Exploring other planets and/or sending people into orbit will almost never make economic sense, sure. But improved launch/recovery capabilities would make satellites cheaper, which in turn make telecommunications cheaper, and so on.

Ralph Hyatt said...

When ever the subject of travel comes up the professor's demeanor gets downright puritan.

It's as if she is afraid that someone, somewhere is having fun and she means to put a stop to it.

Bryan C said...

The modern world is made possible by products once made exclusively for rich people on a joy ride.

Adventure is dangerous and sometimes people die. Grieve, fix the problem, try again.

Gahrie said...

I don't accept the raising of money by taking rich people on space rides.

No borrowing money from the Chinese that our grandchildren will have to pay back is a much better idea.

If we don't exploit space, the Chinese, Russians or Indians will, and he who controls the orbitals controls the planet.

Using Althouse logic, air travel, steamships, automobiles and railroads would not exist.

Quaestor said...

Ironically today's crash may well be linked to a change in fuel. Originally Branson's spaceplane used hydroxyl-terminated polybutadiene (HTPB), which is a well-established fuel for solid rocket motors. This stuff looks like pink bubble gum, but smells like foam rubber. I've worked with HTPB in an undergrad chem lab. Heat catalyses it to release gaseous O2, so once it get started it burns like a m'fer.

HTPB is also remarkable stable. It can be stored for decades and remain potent and safe. Consequently it's the fuel of choice for most US ballistic missiles.

Just recently VG changed the fuel to a hybrid -- partly solid, partly liquid. The solid component is thermoplastic polyamide pellets, which are bits of plastic similar to nylon and about the size of sand grains. The liquid portion is LOX. By having a separate oxidizer that can be throttled or cut off the motor is more controllable -- at least in theory.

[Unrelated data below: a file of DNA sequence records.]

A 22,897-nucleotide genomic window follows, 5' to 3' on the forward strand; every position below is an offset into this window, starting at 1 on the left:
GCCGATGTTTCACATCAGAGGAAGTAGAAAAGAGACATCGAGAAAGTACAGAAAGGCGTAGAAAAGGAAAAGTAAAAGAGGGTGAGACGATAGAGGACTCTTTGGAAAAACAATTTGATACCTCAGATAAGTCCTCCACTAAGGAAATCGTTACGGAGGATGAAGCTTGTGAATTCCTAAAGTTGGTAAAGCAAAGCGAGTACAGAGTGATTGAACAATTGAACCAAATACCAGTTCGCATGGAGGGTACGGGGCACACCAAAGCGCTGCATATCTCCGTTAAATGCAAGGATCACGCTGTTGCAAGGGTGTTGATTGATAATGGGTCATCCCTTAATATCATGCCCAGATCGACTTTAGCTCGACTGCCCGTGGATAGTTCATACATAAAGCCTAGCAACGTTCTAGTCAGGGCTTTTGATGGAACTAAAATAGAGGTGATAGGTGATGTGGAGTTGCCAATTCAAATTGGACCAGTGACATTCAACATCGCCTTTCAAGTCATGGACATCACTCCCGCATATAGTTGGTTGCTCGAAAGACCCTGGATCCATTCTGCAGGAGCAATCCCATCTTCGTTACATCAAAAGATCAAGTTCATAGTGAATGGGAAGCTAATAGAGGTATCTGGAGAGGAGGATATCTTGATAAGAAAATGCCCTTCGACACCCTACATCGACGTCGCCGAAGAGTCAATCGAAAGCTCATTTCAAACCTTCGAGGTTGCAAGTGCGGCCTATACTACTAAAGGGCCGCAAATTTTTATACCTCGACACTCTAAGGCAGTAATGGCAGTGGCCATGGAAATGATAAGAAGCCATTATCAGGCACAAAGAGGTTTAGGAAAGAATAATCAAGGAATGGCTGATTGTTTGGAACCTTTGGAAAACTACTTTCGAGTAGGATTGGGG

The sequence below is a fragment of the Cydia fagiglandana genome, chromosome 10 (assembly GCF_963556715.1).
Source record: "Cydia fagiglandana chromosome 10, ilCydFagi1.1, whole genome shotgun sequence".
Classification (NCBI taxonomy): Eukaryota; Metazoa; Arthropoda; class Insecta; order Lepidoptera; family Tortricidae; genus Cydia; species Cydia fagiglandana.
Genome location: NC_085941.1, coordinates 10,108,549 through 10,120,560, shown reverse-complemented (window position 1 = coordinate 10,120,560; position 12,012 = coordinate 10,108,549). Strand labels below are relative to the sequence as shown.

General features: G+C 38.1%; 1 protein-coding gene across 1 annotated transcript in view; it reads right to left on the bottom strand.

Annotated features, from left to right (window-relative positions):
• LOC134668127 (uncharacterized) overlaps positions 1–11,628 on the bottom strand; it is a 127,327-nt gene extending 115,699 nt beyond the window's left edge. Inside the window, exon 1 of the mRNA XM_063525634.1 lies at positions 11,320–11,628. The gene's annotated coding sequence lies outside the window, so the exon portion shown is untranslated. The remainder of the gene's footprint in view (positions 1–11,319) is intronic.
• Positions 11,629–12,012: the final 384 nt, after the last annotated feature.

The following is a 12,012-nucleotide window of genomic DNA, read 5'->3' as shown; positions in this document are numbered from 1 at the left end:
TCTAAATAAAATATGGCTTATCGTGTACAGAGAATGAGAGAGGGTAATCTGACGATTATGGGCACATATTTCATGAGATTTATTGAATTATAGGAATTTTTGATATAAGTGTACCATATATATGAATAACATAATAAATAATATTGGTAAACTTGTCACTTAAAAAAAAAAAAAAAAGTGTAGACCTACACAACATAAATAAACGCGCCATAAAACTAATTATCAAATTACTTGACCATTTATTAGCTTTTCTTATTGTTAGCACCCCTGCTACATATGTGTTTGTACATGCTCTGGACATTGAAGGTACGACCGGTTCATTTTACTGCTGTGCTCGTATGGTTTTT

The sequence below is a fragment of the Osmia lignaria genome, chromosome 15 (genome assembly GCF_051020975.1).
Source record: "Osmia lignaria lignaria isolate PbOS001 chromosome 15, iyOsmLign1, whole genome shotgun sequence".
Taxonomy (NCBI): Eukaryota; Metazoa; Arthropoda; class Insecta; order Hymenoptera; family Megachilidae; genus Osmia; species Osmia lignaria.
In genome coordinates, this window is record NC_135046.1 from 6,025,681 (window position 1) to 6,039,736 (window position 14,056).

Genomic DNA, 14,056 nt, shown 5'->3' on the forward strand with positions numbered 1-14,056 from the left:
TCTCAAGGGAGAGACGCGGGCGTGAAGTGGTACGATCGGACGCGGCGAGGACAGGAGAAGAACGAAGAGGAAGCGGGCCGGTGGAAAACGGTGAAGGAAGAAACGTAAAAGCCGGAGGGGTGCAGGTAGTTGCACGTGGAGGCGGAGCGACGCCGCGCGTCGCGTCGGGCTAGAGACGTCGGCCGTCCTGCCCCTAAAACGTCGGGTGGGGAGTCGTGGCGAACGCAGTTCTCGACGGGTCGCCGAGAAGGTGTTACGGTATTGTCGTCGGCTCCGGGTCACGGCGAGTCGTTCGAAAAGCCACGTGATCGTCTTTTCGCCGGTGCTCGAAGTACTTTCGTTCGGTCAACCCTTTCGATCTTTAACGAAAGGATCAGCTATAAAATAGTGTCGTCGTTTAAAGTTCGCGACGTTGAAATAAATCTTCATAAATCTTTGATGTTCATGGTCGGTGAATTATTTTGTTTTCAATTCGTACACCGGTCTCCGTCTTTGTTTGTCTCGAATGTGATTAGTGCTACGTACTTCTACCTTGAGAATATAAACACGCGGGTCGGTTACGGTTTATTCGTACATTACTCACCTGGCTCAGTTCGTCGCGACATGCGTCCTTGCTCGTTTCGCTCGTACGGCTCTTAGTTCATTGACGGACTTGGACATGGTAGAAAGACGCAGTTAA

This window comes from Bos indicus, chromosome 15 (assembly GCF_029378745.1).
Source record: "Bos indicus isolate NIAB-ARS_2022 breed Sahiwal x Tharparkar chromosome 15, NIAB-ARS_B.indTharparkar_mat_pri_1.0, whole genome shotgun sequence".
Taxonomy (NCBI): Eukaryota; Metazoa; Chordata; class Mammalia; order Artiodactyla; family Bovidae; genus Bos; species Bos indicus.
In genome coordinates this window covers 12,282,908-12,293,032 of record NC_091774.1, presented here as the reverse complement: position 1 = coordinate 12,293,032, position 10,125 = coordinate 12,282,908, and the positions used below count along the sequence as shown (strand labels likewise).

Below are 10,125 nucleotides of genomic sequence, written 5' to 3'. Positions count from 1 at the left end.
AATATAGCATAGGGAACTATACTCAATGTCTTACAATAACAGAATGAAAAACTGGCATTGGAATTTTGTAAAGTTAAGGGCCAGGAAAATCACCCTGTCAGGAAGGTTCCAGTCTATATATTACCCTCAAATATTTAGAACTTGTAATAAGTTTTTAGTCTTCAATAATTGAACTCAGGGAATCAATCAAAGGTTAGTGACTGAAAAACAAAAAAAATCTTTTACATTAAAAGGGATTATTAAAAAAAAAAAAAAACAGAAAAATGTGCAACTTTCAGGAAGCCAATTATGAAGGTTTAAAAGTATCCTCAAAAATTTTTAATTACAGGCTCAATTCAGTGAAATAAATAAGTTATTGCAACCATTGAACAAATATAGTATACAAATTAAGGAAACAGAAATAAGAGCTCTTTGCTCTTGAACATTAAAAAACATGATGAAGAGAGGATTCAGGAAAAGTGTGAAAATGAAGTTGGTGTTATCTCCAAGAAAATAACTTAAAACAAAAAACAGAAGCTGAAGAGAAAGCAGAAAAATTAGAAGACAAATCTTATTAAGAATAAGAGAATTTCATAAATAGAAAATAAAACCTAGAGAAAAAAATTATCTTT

buwaya said...

Early aviation developed largely because it was fashionable among wealthy adventurers. Santos-Dumont for instance, but he had a lot of company.

Besides being some of the early experimenters, they were the principal market for the early aircraft makers, more so even than government, at least until perhaps 1912-1913.

This was an extremely dangerous hobby and had no practical utility at that time.

Gahrie said...

They endanger the environment. That's everyone's business.

Both of these statements are bullshit.

RecChief said...

Cars were a toy of the rich for a long time before Henry Ford introduced the Model T

Gahrie said...

Unfortunately there are no candidate rocks in this solar system.

Sure there is. humans could survive on Mars and the moon now using current technology, and a thousands years of terraforming would produce a Mars very similar to Earth.

Ignorance is Bliss said...

Revenant said...

The only way another planet serves as protection against extinction events is if it can be terraformed to be more habitable than a post-ELE Earth.